Mechanisms of secondary degeneration after partial optic nerve transection

Neural Regen Res. 2014 Mar 15;9(6):565-74. doi: 10.4103/1673-5374.130093.


Secondary degeneration occurs commonly in the central nervous system after traumatic injuries and following acute and chronic diseases, including glaucoma. A constellation of mechanisms have been shown to be associated with secondary degeneration including apoptosis, necrosis, autophagy, oxidative stress, excitotoxicity, derangements in ionic homeostasis and calcium influx. Glial cells, such as microglia, astrocytes and oligodendrocytes, have also been demonstrated to take part in the process of secondary injury. Partial optic nerve transection is a useful model which was established about 13 years ago. The merit of this model compared with other optic nerve injury models used for glaucoma study, including complete optic nerve transection model and optic nerve crush model, is the possibility to separate primary degeneration from secondary degeneration in location. Therefore, it provides a good tool for the study of secondary degeneration. This review will focus on the research progress of the mechanisms of secondary degeneration using partial optic nerve transection model.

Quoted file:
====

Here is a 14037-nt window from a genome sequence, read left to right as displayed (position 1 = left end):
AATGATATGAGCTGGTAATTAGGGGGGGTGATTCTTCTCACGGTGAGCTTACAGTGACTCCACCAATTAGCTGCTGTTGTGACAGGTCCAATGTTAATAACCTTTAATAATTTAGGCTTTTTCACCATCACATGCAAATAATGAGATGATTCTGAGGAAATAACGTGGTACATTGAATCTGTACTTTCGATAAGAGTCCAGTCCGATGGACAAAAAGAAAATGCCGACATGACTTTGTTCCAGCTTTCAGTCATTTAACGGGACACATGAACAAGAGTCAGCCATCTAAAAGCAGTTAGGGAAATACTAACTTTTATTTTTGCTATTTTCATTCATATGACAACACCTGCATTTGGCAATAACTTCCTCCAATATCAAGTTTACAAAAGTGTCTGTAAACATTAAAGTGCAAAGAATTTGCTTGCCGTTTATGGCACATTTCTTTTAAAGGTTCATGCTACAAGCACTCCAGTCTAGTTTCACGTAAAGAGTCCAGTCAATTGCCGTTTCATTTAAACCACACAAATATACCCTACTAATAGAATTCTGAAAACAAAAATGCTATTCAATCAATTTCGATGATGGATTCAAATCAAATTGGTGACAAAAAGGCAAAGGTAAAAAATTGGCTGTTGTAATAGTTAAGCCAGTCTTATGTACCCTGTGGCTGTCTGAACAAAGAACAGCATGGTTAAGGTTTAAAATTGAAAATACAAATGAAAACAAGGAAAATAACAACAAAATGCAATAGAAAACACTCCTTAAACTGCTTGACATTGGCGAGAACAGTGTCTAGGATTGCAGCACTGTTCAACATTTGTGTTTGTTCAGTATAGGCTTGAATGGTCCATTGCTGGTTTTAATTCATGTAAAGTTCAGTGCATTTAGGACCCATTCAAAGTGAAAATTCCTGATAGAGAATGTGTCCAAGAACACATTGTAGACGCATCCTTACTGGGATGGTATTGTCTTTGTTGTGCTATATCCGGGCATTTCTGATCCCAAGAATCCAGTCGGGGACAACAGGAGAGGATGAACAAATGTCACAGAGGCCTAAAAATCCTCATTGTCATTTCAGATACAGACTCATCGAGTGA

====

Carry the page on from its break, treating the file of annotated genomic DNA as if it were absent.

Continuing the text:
Keywords: astrocyte; calcium overload; excitotoxicity; macrophage; mitochondrion; oligodendrocyte; optic nerve; oxidative stress; partial injury; secondary degeneration.

Publication types

  • Review